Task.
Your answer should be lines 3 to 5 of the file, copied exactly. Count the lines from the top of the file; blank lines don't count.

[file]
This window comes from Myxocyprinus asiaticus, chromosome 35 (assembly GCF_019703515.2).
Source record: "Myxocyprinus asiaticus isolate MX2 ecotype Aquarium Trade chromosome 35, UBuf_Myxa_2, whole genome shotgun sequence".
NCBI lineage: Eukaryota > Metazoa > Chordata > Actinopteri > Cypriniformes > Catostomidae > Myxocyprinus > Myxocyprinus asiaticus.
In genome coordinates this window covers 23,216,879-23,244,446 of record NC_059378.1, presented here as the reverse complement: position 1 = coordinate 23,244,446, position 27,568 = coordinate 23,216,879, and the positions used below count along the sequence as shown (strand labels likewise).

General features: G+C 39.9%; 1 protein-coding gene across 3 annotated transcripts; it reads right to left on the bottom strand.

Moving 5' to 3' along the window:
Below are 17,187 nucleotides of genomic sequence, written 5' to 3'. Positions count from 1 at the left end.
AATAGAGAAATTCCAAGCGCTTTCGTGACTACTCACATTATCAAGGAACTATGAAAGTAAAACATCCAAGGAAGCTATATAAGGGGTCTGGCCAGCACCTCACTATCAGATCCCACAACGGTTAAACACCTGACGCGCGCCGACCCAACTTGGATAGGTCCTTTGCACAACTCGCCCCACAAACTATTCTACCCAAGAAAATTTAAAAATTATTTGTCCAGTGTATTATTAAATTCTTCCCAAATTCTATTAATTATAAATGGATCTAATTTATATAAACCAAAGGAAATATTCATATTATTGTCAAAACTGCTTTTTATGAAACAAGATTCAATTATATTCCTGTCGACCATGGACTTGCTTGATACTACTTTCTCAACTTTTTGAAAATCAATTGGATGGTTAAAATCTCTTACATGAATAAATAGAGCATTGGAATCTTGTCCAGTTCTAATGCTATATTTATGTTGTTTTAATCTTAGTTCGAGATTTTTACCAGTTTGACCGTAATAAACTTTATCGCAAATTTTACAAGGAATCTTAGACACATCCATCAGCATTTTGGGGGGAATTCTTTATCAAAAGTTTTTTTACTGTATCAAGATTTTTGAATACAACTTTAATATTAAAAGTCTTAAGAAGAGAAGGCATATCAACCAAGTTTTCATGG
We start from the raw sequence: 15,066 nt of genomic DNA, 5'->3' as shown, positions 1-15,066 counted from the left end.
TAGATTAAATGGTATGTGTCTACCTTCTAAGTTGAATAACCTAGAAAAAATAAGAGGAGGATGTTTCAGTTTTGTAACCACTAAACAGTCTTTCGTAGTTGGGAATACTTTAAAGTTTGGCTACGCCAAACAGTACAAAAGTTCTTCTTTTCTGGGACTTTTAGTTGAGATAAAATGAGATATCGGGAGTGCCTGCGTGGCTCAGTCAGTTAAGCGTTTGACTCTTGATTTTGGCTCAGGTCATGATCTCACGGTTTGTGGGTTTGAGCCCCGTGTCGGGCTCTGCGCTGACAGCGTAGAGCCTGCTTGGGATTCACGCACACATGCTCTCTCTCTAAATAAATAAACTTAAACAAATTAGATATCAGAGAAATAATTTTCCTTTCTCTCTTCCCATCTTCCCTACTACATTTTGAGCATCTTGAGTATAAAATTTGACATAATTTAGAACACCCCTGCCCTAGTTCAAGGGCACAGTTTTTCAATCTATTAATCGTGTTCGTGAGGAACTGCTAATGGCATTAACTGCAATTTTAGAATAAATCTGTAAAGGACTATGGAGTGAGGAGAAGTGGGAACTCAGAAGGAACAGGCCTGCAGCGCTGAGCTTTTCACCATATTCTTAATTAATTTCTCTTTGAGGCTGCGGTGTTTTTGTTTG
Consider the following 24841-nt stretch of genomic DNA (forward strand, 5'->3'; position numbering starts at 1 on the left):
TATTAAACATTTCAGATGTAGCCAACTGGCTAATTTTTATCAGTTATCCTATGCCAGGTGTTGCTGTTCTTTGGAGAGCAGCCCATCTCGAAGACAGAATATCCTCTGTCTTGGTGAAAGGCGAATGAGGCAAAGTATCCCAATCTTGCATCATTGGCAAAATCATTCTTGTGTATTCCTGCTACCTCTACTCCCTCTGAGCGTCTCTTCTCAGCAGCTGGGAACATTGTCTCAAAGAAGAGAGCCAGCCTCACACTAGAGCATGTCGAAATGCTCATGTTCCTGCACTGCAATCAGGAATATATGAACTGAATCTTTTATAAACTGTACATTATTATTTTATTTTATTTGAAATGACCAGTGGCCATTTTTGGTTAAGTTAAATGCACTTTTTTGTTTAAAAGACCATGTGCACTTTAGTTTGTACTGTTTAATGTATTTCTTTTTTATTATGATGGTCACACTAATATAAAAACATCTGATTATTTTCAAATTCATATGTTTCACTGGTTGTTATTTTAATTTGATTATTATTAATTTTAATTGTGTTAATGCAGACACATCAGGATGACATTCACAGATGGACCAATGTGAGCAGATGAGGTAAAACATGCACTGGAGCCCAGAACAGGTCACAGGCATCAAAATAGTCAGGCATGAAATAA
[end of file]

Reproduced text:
NCBI lineage: Eukaryota > Metazoa > Chordata > Actinopteri > Cypriniformes > Catostomidae > Myxocyprinus > Myxocyprinus asiaticus.
In genome coordinates this window covers 23,216,879-23,244,446 of record NC_059378.1, presented here as the reverse complement: position 1 = coordinate 23,244,446, position 27,568 = coordinate 23,216,879, and the positions used below count along the sequence as shown (strand labels likewise).

General features: G+C 39.9%; 1 protein-coding gene across 3 annotated transcripts; it reads right to left on the bottom strand.